New documentary about street art by Sebastian Peiter. 60 minutes telling how street art went from subway graffiti to international big business.
A new generation of street artists are the latest hot property of art collectors and advertising brands.
Featuring Futura 2000, Rammellzee, Banksy, Os Gemeos, Space Invader, Barnstormers, Espo, WK Interact, Zevs, Blek Le Rat, André, Noki, Miss Van and Eine. Filmed in New York, London, Paris, Sao Paulo and Tokyo the documentary introduces the graffiti-inspired street art pioneers Futura, Rammellzee and Blek Le Rat. Art patron Agnés B and art curator Jerome Sans comment on the early days of Keith Haring and Jean Michel Basquiat, when graffiti changed the streets of New York and the urban landscapes of the rest of the world.
The film portrays a new generation of street artists led by UK stencil artist Banksy, whose artworks achieve record prices at auction houses like Sotheby’s and who is collected by Damien Hirst and celebrities Angelina Jolie & Brad Pitt. Other new street art styles featured are the mosaic tile wall images of Invader, the lyrical folklore inspired murals by Brazilian twins Os Gemeos and the “Visual Kidnappings” of advertising billboards by Parisian artist Zevs.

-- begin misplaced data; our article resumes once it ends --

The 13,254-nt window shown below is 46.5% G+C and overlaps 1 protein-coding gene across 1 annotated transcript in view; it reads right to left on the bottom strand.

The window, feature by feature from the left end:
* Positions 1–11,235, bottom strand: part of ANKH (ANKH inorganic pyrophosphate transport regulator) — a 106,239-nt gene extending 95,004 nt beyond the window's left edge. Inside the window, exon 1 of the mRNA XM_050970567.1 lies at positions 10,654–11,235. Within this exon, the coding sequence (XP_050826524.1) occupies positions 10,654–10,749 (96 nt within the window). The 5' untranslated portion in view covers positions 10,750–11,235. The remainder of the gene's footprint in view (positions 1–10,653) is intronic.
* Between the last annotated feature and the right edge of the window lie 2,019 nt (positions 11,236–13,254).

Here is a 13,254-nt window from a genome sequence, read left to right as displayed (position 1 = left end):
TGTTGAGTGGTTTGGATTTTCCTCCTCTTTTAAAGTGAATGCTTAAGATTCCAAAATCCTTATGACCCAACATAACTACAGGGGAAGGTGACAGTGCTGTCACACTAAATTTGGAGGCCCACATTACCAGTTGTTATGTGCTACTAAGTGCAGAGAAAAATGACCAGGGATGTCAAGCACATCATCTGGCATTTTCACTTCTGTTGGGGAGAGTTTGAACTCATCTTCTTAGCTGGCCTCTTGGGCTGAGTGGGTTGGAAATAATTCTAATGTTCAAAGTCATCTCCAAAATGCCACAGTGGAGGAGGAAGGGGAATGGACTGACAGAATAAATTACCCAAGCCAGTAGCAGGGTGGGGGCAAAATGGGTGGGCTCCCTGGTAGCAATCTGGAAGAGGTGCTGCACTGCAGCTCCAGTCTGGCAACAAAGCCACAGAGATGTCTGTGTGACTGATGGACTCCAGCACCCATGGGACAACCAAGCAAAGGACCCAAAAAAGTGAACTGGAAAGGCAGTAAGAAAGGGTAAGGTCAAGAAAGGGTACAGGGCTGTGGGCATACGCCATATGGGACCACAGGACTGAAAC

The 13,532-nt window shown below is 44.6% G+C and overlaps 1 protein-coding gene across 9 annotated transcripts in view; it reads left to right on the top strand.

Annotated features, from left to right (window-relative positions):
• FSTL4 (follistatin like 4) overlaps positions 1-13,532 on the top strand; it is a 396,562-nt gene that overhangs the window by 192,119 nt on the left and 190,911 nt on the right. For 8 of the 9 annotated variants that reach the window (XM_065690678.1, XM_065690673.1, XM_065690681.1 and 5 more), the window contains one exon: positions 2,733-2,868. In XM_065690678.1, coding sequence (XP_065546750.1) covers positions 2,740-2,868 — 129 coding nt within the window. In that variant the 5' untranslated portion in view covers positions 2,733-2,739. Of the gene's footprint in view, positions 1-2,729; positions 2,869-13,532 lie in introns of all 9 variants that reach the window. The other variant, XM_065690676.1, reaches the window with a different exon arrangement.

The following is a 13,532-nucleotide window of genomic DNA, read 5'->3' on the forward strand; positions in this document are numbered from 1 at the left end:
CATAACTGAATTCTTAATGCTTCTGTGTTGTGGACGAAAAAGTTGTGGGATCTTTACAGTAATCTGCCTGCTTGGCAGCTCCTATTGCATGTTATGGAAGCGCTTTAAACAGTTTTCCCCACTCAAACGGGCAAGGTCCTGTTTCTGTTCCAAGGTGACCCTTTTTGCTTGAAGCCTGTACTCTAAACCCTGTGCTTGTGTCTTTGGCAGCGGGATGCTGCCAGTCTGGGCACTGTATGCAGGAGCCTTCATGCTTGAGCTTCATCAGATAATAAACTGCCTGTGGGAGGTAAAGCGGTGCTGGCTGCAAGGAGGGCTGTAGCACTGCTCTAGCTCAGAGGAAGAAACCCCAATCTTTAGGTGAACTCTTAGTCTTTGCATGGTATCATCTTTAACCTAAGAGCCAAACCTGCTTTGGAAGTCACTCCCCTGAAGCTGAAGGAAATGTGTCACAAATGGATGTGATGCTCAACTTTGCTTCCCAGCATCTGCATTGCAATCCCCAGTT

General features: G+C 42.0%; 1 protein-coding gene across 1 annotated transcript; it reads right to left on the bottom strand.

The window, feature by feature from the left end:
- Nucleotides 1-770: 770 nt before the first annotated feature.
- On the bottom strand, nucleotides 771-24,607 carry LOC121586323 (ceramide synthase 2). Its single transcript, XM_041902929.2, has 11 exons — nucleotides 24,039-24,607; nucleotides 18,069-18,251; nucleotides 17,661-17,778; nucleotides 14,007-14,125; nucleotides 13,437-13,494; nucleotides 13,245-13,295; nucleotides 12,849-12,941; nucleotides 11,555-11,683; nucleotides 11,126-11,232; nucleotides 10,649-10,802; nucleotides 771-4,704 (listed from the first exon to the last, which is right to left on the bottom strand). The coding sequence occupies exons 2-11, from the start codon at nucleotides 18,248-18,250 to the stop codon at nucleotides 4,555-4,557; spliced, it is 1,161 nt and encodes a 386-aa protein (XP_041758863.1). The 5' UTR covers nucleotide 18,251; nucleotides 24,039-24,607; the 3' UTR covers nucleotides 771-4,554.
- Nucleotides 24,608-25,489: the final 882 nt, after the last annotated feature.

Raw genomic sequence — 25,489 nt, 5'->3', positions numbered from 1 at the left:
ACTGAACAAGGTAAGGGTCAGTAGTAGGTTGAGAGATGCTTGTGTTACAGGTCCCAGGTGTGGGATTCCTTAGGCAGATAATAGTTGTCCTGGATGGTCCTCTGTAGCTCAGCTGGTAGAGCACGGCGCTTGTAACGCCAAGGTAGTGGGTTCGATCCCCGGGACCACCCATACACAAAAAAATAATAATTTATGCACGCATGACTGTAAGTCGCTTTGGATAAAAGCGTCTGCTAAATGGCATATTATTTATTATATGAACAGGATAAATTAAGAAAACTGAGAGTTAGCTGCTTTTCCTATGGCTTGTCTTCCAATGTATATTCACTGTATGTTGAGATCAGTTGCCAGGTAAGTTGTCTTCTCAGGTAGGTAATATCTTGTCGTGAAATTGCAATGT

GUERILLA ART reveals how street artists have developed a unique system of economic survival. Their works are bought by young peers and new collectors. Street artist collective “Pictures on Wall” sells limited-edition prints online and organises the Santa’s Ghetto art sale, filmed right in the centre of London’s shopping district. Once street artists have made a name for themselves, they run their own clothing labels or design special lines for streetwear companies. Futura creates record covers and logos for youth brands. Parisian artist André is a typical cultural entrepreneur running an art store, working on designer toy lines as well as opening clubs in Paris and other cities. Noki creates one-off anti-couture fashion pieces using street art techniques. Rammellzee (RIP) performs a mythology of his own Gods in clubs and gallery spaces.